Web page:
RBI’s surprise rate cut

The ability to surprise the markets is an important trait of central banking and Reserve Bank of India (RBI) Governor Raghuram Rajan displayed that when he cut interest rates by 0.25 percentage points early on Thursday. Given the favourable economic data releases of the last one week on inflation and industrial output, a rate cut was expected, if at all, in the next bimonthly monetary policy of the RBI scheduled for February 3, but Dr. Rajan chose to act ahead of that. In a way, the Governor was only keeping a promise he had made at the time of the last policy announcement in December, that monetary policy stance could change outside of the policy review cycle if circumstances justified the same. The rate cut, given its quantum, may be largely symbolic and not lead to a significant drop in borrowing costs for individuals and companies, but it signals an important shift in the monetary policy position of the central bank. The signal is clear: the easing cycle has begun and more, deeper cuts are likely if inflation and the Centre’s fiscal deficit remain under control in the near future. Little wonder then that the stock market reacted with such exuberance to the first rate cut in 20 months and also the maiden one of Dr. Rajan’s tenure — the benchmark S&P BSE Sensex shot up by 729 points or 2.66 per cent as hopes soared of a revival in investment and consumption.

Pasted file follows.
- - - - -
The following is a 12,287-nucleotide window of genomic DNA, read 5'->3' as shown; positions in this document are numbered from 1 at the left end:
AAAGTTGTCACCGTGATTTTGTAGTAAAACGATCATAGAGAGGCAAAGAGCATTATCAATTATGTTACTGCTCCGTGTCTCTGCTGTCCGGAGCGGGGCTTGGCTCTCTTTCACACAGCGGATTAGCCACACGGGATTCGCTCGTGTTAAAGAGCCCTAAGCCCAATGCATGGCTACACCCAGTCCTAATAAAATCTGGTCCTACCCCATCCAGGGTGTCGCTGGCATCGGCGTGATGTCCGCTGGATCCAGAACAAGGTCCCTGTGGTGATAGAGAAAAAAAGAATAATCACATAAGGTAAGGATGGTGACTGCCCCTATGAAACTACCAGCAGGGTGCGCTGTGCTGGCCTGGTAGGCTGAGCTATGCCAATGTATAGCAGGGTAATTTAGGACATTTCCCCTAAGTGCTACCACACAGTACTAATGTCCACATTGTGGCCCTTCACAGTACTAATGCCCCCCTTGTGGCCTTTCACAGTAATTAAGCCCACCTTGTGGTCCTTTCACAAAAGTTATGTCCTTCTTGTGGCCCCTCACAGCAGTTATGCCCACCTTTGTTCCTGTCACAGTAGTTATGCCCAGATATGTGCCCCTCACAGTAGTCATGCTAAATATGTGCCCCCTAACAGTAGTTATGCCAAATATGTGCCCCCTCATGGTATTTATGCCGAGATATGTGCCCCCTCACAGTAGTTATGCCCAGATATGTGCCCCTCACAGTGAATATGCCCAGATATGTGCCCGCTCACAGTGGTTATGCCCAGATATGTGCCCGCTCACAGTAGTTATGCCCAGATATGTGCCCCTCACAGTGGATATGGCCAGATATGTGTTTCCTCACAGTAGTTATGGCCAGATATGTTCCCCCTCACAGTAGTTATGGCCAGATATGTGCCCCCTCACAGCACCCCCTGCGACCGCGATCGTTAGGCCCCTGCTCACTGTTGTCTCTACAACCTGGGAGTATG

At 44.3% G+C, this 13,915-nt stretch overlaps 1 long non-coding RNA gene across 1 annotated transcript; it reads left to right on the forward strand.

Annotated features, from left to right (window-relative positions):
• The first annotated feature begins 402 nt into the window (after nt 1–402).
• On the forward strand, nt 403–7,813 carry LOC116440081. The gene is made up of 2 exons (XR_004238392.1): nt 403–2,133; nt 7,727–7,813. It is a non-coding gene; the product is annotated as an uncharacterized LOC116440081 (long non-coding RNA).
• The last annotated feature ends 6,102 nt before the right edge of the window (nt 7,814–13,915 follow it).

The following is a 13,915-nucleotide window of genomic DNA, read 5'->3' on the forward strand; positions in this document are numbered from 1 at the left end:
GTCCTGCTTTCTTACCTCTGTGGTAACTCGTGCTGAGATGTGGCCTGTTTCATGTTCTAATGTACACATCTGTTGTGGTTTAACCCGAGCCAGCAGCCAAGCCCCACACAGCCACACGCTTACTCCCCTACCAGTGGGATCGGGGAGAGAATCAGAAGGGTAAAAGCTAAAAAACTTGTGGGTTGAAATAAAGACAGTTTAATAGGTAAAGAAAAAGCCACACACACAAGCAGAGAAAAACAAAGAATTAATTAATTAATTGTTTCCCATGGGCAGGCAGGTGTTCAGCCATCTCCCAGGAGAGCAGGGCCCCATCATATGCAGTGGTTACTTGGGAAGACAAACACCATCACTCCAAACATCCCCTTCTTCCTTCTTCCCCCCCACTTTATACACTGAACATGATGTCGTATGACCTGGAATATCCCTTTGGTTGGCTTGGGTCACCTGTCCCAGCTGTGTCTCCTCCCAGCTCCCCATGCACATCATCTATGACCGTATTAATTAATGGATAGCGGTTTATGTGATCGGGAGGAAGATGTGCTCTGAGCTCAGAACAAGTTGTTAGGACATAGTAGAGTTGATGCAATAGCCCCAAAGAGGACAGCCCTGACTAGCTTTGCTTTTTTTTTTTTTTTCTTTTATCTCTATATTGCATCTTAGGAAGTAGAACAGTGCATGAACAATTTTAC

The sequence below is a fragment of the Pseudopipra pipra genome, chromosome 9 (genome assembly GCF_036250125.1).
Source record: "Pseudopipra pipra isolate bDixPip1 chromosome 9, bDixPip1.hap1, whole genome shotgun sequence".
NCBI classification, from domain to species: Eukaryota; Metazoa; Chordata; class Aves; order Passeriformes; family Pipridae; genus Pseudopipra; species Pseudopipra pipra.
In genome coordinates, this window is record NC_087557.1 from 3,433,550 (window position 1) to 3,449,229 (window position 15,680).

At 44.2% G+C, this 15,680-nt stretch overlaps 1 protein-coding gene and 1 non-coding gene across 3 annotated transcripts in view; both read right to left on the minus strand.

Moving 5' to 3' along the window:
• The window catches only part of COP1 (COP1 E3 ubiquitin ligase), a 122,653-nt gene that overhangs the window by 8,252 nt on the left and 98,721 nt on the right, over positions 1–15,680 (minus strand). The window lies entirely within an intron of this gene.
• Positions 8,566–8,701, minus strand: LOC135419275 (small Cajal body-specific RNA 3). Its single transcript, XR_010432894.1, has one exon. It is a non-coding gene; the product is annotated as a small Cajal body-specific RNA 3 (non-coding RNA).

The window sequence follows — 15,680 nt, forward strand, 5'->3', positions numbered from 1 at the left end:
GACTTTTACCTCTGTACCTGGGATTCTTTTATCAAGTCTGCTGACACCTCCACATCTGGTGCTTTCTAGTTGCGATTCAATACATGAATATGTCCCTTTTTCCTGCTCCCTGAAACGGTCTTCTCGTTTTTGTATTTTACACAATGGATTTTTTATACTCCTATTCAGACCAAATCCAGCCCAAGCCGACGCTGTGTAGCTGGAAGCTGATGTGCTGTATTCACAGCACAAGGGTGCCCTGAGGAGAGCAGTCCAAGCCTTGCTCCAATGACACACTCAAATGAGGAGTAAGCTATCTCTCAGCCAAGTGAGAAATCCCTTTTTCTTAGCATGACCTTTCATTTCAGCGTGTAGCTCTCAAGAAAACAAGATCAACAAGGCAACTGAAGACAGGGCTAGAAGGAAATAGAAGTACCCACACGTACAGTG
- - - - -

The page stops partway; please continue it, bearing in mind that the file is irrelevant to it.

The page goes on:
Having delivered on a long-standing demand of India Inc, the Governor has now shifted the onus on to the Centre to ensure that the rate easing cycle is sustained. He left little doubt in anybody’s mind, clearly pointing out that further easing is contingent on the continuation of the disinflationary process in the economy. Also critical will be the success of the government in meeting its stiff fiscal deficit target of 4.1 per cent this fiscal. In addition, Dr. Rajan has also pointed, correctly, to the need for continuing efforts to overcome supply constraints and ensure availability of inputs such as power, land, minerals and infrastructure. With tax revenues growing at well below the expected rate, the telecom spectrum auction coming up in February and the disinvestment programmes in public sector companies assume crucial importance. The Budget for 2015-16, which will be presented in February, is also important as it will reveal the fiscal consolidation plans of the government. As for corporate India, the rate cut may appear small and might not translate into significantly cheaper funds as yet. But it should be taken for what it is: a cue that the central bank is now comfortable with the macro economic indicators and has started the rate easing process. It is now up to the corporate sector to get back to the drawing board and start investing afresh.

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